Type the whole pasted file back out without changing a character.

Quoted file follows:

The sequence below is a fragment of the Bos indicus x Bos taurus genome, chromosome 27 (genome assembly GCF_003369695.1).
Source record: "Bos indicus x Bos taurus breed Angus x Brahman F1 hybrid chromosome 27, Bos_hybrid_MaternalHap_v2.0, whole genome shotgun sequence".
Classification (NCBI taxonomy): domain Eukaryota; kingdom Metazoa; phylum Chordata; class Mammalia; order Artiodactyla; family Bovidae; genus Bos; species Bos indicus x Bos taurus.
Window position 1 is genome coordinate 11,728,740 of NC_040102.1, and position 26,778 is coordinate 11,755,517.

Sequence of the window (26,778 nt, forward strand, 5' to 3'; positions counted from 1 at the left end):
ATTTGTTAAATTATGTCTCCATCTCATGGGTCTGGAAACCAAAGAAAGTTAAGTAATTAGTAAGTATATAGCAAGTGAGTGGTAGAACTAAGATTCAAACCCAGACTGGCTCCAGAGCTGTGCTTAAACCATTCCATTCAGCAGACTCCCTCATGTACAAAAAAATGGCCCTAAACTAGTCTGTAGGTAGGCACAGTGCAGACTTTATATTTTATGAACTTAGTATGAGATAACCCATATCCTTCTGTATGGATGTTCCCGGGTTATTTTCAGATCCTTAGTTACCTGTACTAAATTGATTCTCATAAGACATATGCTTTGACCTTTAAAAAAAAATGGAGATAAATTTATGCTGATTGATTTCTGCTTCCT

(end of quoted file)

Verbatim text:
The sequence below is a fragment of the Bos indicus x Bos taurus genome, chromosome 27 (genome assembly GCF_003369695.1).
Source record: "Bos indicus x Bos taurus breed Angus x Brahman F1 hybrid chromosome 27, Bos_hybrid_MaternalHap_v2.0, whole genome shotgun sequence".
Classification (NCBI taxonomy): domain Eukaryota; kingdom Metazoa; phylum Chordata; class Mammalia; order Artiodactyla; family Bovidae; genus Bos; species Bos indicus x Bos taurus.
Window position 1 is genome coordinate 11,728,740 of NC_040102.1, and position 26,778 is coordinate 11,755,517.

Sequence of the window (26,778 nt, forward strand, 5' to 3'; positions counted from 1 at the left end):
ATTTGTTAAATTATGTCTCCATCTCATGGGTCTGGAAACCAAAGAAAGTTAAGTAATTAGTAAGTATATAGCAAGTGAGTGGTAGAACTAAGATTCAAACCCAGACTGGCTCCAGAGCTGTGCTTAAACCATTCCATTCAGCAGACTCCCTCATGTACAAAAAAATGGCCCTAAACTAGTCTGTAGGTAGGCACAGTGCAGACTTTATATTTTATGAACTTAGTATGAGATAACCCATATCCTTCTGTATGGATGTTCCCGGGTTATTTTCAGATCCTTAGTTACCTGTACTAAATTGATTCTCATAAGACATATGCTTTGACCTTTAAAAAAAAATGGAGATAAATTTATGCTGATTGATTTCTGCTTCCT